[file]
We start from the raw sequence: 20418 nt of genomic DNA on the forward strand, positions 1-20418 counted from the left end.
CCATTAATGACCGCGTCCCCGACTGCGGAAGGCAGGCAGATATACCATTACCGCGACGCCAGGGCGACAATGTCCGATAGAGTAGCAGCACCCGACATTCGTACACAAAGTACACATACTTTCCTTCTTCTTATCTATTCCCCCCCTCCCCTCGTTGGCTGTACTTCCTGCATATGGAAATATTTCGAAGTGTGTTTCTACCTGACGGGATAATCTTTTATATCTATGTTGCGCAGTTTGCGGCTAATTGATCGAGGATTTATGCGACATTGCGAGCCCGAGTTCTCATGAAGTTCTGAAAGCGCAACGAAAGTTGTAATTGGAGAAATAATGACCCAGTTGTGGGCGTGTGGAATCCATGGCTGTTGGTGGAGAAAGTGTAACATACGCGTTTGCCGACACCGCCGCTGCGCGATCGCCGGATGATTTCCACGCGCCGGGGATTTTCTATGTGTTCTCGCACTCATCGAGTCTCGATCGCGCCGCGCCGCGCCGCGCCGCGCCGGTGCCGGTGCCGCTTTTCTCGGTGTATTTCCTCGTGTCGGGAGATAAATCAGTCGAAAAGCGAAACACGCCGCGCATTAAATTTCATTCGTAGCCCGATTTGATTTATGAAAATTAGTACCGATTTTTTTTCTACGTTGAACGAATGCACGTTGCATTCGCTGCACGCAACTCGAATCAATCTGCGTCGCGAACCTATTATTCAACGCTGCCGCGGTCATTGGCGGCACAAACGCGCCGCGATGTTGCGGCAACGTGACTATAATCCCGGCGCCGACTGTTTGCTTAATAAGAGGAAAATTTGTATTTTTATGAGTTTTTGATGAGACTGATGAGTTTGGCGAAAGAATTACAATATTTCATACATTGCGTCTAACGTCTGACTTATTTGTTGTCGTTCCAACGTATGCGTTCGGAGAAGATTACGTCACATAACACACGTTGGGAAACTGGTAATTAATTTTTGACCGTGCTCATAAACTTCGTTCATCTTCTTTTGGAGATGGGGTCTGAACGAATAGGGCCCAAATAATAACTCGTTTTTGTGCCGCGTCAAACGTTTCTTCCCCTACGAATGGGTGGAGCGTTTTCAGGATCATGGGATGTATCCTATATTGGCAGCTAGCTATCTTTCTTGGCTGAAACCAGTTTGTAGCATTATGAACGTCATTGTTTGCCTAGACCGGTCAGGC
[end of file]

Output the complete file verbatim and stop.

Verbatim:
We start from the raw sequence: 20418 nt of genomic DNA on the forward strand, positions 1-20418 counted from the left end.
CCATTAATGACCGCGTCCCCGACTGCGGAAGGCAGGCAGATATACCATTACCGCGACGCCAGGGCGACAATGTCCGATAGAGTAGCAGCACCCGACATTCGTACACAAAGTACACATACTTTCCTTCTTCTTATCTATTCCCCCCCTCCCCTCGTTGGCTGTACTTCCTGCATATGGAAATATTTCGAAGTGTGTTTCTACCTGACGGGATAATCTTTTATATCTATGTTGCGCAGTTTGCGGCTAATTGATCGAGGATTTATGCGACATTGCGAGCCCGAGTTCTCATGAAGTTCTGAAAGCGCAACGAAAGTTGTAATTGGAGAAATAATGACCCAGTTGTGGGCGTGTGGAATCCATGGCTGTTGGTGGAGAAAGTGTAACATACGCGTTTGCCGACACCGCCGCTGCGCGATCGCCGGATGATTTCCACGCGCCGGGGATTTTCTATGTGTTCTCGCACTCATCGAGTCTCGATCGCGCCGCGCCGCGCCGCGCCGCGCCGGTGCCGGTGCCGCTTTTCTCGGTGTATTTCCTCGTGTCGGGAGATAAATCAGTCGAAAAGCGAAACACGCCGCGCATTAAATTTCATTCGTAGCCCGATTTGATTTATGAAAATTAGTACCGATTTTTTTTCTACGTTGAACGAATGCACGTTGCATTCGCTGCACGCAACTCGAATCAATCTGCGTCGCGAACCTATTATTCAACGCTGCCGCGGTCATTGGCGGCACAAACGCGCCGCGATGTTGCGGCAACGTGACTATAATCCCGGCGCCGACTGTTTGCTTAATAAGAGGAAAATTTGTATTTTTATGAGTTTTTGATGAGACTGATGAGTTTGGCGAAAGAATTACAATATTTCATACATTGCGTCTAACGTCTGACTTATTTGTTGTCGTTCCAACGTATGCGTTCGGAGAAGATTACGTCACATAACACACGTTGGGAAACTGGTAATTAATTTTTGACCGTGCTCATAAACTTCGTTCATCTTCTTTTGGAGATGGGGTCTGAACGAATAGGGCCCAAATAATAACTCGTTTTTGTGCCGCGTCAAACGTTTCTTCCCCTACGAATGGGTGGAGCGTTTTCAGGATCATGGGATGTATCCTATATTGGCAGCTAGCTATCTTTCTTGGCTGAAACCAGTTTGTAGCATTATGAACGTCATTGTTTGCCTAGACCGGTCAGGC